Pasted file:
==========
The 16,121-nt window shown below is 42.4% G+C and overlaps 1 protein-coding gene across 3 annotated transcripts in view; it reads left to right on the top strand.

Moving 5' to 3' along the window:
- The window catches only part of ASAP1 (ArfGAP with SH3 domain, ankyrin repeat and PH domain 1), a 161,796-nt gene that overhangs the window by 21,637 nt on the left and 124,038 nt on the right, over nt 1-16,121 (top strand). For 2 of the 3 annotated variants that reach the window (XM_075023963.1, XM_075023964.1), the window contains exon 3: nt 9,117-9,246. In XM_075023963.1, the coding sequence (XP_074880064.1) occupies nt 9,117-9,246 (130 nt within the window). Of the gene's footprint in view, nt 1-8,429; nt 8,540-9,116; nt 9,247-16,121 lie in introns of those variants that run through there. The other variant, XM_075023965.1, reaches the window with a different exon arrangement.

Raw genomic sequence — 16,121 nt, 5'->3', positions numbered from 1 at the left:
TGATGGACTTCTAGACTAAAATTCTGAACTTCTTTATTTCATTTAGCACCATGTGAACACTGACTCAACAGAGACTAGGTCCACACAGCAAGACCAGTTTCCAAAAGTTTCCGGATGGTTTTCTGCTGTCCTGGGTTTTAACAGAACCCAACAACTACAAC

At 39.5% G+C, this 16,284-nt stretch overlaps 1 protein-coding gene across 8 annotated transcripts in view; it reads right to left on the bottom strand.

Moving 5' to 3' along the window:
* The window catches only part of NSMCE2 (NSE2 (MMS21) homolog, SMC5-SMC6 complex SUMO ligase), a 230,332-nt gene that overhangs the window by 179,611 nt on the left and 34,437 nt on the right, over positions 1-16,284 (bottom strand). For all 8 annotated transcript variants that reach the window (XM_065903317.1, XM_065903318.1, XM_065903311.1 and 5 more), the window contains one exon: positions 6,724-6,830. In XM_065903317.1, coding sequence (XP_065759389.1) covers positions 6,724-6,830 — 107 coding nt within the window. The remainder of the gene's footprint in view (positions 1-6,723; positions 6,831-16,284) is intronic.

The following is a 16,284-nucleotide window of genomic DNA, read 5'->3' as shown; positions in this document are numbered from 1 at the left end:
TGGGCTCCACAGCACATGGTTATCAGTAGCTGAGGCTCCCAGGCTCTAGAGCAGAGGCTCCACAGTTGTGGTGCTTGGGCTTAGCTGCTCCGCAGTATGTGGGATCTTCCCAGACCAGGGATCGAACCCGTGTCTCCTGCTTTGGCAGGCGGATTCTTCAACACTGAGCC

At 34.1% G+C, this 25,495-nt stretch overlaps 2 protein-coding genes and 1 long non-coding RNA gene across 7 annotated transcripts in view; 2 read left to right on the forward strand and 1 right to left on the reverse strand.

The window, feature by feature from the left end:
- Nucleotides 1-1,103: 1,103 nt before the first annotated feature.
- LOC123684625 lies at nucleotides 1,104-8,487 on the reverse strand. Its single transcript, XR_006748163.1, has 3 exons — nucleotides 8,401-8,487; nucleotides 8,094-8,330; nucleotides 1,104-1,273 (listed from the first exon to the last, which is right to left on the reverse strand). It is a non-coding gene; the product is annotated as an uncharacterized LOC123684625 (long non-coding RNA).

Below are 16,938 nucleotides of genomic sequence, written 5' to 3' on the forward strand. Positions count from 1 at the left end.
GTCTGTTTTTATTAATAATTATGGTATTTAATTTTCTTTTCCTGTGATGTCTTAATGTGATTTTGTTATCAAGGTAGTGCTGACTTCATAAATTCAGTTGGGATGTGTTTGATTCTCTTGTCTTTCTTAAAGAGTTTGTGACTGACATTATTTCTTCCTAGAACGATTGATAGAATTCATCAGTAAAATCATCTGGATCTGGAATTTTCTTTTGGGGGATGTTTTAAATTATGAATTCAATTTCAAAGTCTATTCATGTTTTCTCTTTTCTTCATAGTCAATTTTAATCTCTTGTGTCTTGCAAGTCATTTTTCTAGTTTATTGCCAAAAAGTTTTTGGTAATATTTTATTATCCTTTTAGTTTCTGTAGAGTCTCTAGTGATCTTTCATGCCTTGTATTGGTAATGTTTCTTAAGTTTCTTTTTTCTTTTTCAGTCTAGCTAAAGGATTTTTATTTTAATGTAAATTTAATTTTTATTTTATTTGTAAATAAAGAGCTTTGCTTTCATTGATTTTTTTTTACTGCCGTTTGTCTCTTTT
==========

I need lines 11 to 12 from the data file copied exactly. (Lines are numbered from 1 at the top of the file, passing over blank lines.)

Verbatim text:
At 34.1% G+C, this 25,495-nt stretch overlaps 2 protein-coding genes and 1 long non-coding RNA gene across 7 annotated transcripts in view; 2 read left to right on the forward strand and 1 right to left on the reverse strand.

The window, feature by feature from the left end: